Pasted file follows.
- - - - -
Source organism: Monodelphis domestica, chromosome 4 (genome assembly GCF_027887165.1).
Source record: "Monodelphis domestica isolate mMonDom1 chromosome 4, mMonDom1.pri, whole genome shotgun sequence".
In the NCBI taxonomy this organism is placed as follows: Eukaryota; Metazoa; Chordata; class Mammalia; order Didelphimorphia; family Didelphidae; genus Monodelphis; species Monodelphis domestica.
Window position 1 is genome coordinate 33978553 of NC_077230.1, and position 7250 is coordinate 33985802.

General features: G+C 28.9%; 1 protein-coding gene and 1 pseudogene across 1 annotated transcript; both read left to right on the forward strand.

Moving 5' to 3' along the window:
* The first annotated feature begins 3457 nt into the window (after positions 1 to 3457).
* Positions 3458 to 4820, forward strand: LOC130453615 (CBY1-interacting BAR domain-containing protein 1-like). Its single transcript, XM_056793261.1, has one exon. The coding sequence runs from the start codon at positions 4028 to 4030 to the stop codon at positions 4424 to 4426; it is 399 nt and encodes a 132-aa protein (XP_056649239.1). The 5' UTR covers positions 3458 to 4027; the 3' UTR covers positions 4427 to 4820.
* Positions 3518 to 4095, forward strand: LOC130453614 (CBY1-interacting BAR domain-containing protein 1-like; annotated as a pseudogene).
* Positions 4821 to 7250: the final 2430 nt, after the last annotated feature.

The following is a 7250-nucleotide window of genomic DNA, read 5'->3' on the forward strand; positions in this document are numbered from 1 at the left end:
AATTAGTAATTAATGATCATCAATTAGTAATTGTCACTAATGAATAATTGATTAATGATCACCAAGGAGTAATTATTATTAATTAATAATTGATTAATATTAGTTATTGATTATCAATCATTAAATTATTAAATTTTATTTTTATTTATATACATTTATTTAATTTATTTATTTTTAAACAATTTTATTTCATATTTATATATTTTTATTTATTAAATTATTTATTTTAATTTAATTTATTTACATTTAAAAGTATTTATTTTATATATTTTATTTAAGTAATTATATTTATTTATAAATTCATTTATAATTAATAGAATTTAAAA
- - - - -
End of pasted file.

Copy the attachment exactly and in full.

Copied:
Source organism: Monodelphis domestica, chromosome 4 (genome assembly GCF_027887165.1).
Source record: "Monodelphis domestica isolate mMonDom1 chromosome 4, mMonDom1.pri, whole genome shotgun sequence".
In the NCBI taxonomy this organism is placed as follows: Eukaryota; Metazoa; Chordata; class Mammalia; order Didelphimorphia; family Didelphidae; genus Monodelphis; species Monodelphis domestica.
Window position 1 is genome coordinate 33978553 of NC_077230.1, and position 7250 is coordinate 33985802.

General features: G+C 28.9%; 1 protein-coding gene and 1 pseudogene across 1 annotated transcript; both read left to right on the forward strand.

Moving 5' to 3' along the window:
* The first annotated feature begins 3457 nt into the window (after positions 1 to 3457).
* Positions 3458 to 4820, forward strand: LOC130453615 (CBY1-interacting BAR domain-containing protein 1-like). Its single transcript, XM_056793261.1, has one exon. The coding sequence runs from the start codon at positions 4028 to 4030 to the stop codon at positions 4424 to 4426; it is 399 nt and encodes a 132-aa protein (XP_056649239.1). The 5' UTR covers positions 3458 to 4027; the 3' UTR covers positions 4427 to 4820.
* Positions 3518 to 4095, forward strand: LOC130453614 (CBY1-interacting BAR domain-containing protein 1-like; annotated as a pseudogene).
* Positions 4821 to 7250: the final 2430 nt, after the last annotated feature.

The following is a 7250-nucleotide window of genomic DNA, read 5'->3' on the forward strand; positions in this document are numbered from 1 at the left end:
AATTAGTAATTAATGATCATCAATTAGTAATTGTCACTAATGAATAATTGATTAATGATCACCAAGGAGTAATTATTATTAATTAATAATTGATTAATATTAGTTATTGATTATCAATCATTAAATTATTAAATTTTATTTTTATTTATATACATTTATTTAATTTATTTATTTTTAAACAATTTTATTTCATATTTATATATTTTTATTTATTAAATTATTTATTTTAATTTAATTTATTTACATTTAAAAGTATTTATTTTATATATTTTATTTAAGTAATTATATTTATTTATAAATTCATTTATAATTAATAGAATTTAAAA